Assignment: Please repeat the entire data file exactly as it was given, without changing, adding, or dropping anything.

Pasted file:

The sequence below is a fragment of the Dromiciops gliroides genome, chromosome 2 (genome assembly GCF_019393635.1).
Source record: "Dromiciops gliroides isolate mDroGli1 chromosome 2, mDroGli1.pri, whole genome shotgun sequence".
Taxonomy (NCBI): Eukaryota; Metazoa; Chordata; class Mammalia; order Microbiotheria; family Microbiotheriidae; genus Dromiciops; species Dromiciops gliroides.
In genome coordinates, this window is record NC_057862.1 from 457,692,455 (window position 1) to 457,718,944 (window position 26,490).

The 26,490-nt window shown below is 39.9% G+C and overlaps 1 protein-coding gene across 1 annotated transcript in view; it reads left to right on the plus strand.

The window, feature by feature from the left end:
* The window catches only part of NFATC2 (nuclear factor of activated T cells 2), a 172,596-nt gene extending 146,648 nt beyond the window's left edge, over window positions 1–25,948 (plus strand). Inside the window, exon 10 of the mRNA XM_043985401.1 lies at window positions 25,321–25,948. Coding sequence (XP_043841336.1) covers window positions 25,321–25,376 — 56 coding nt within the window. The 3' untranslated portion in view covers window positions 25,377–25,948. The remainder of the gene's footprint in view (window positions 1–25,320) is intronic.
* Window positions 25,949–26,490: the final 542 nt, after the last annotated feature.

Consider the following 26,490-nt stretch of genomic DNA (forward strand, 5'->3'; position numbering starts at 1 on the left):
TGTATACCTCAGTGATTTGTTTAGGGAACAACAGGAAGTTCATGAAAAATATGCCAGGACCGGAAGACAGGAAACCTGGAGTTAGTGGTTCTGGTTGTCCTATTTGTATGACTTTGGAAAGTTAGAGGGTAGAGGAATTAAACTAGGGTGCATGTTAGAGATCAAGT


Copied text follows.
The sequence below is a fragment of the Dromiciops gliroides genome, chromosome 2 (genome assembly GCF_019393635.1).
Source record: "Dromiciops gliroides isolate mDroGli1 chromosome 2, mDroGli1.pri, whole genome shotgun sequence".
Taxonomy (NCBI): Eukaryota; Metazoa; Chordata; class Mammalia; order Microbiotheria; family Microbiotheriidae; genus Dromiciops; species Dromiciops gliroides.
In genome coordinates, this window is record NC_057862.1 from 457,692,455 (window position 1) to 457,718,944 (window position 26,490).

The 26,490-nt window shown below is 39.9% G+C and overlaps 1 protein-coding gene across 1 annotated transcript in view; it reads left to right on the plus strand.

The window, feature by feature from the left end:
* The window catches only part of NFATC2 (nuclear factor of activated T cells 2), a 172,596-nt gene extending 146,648 nt beyond the window's left edge, over window positions 1–25,948 (plus strand). Inside the window, exon 10 of the mRNA XM_043985401.1 lies at window positions 25,321–25,948. Coding sequence (XP_043841336.1) covers window positions 25,321–25,376 — 56 coding nt within the window. The 3' untranslated portion in view covers window positions 25,377–25,948. The remainder of the gene's footprint in view (window positions 1–25,320) is intronic.
* Window positions 25,949–26,490: the final 542 nt, after the last annotated feature.

Consider the following 26,490-nt stretch of genomic DNA (forward strand, 5'->3'; position numbering starts at 1 on the left):
TGTATACCTCAGTGATTTGTTTAGGGAACAACAGGAAGTTCATGAAAAATATGCCAGGACCGGAAGACAGGAAACCTGGAGTTAGTGGTTCTGGTTGTCCTATTTGTATGACTTTGGAAAGTTAGAGGGTAGAGGAATTAAACTAGGGTGCATGTTAGAGATCAAGT